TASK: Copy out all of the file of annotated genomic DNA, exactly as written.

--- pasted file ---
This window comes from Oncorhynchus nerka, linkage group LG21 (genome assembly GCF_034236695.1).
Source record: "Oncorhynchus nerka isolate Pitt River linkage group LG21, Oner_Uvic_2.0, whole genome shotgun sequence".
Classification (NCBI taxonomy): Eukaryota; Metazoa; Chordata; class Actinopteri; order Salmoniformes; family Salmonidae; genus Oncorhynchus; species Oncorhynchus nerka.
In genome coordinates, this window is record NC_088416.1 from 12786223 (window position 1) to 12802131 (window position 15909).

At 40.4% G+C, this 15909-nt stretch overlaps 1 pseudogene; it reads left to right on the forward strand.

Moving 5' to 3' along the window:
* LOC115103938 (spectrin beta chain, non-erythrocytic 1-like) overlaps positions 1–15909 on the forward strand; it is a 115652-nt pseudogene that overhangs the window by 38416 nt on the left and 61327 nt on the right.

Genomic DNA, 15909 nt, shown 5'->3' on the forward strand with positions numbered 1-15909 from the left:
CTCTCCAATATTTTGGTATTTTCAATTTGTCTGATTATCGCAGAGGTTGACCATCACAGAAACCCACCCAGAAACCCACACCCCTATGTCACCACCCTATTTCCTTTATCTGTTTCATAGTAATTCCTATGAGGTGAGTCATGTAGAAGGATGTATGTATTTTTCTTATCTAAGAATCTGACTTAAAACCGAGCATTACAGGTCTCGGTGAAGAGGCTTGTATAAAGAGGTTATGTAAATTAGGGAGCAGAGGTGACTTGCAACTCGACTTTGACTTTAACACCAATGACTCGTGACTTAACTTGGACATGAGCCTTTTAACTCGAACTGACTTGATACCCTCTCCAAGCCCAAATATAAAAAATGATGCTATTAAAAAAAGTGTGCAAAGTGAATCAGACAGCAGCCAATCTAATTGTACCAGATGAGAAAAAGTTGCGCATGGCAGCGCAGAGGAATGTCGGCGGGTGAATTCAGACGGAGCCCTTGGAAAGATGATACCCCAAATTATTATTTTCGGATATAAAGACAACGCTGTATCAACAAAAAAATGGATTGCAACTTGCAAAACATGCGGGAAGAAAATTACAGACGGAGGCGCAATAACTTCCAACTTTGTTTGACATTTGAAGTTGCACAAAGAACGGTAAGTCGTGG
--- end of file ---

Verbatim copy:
This window comes from Oncorhynchus nerka, linkage group LG21 (genome assembly GCF_034236695.1).
Source record: "Oncorhynchus nerka isolate Pitt River linkage group LG21, Oner_Uvic_2.0, whole genome shotgun sequence".
Classification (NCBI taxonomy): Eukaryota; Metazoa; Chordata; class Actinopteri; order Salmoniformes; family Salmonidae; genus Oncorhynchus; species Oncorhynchus nerka.
In genome coordinates, this window is record NC_088416.1 from 12786223 (window position 1) to 12802131 (window position 15909).

At 40.4% G+C, this 15909-nt stretch overlaps 1 pseudogene; it reads left to right on the forward strand.

Moving 5' to 3' along the window:
* LOC115103938 (spectrin beta chain, non-erythrocytic 1-like) overlaps positions 1–15909 on the forward strand; it is a 115652-nt pseudogene that overhangs the window by 38416 nt on the left and 61327 nt on the right.

Genomic DNA, 15909 nt, shown 5'->3' on the forward strand with positions numbered 1-15909 from the left:
CTCTCCAATATTTTGGTATTTTCAATTTGTCTGATTATCGCAGAGGTTGACCATCACAGAAACCCACCCAGAAACCCACACCCCTATGTCACCACCCTATTTCCTTTATCTGTTTCATAGTAATTCCTATGAGGTGAGTCATGTAGAAGGATGTATGTATTTTTCTTATCTAAGAATCTGACTTAAAACCGAGCATTACAGGTCTCGGTGAAGAGGCTTGTATAAAGAGGTTATGTAAATTAGGGAGCAGAGGTGACTTGCAACTCGACTTTGACTTTAACACCAATGACTCGTGACTTAACTTGGACATGAGCCTTTTAACTCGAACTGACTTGATACCCTCTCCAAGCCCAAATATAAAAAATGATGCTATTAAAAAAAGTGTGCAAAGTGAATCAGACAGCAGCCAATCTAATTGTACCAGATGAGAAAAAGTTGCGCATGGCAGCGCAGAGGAATGTCGGCGGGTGAATTCAGACGGAGCCCTTGGAAAGATGATACCCCAAATTATTATTTTCGGATATAAAGACAACGCTGTATCAACAAAAAAATGGATTGCAACTTGCAAAACATGCGGGAAGAAAATTACAGACGGAGGCGCAATAACTTCCAACTTTGTTTGACATTTGAAGTTGCACAAAGAACGGTAAGTCGTGG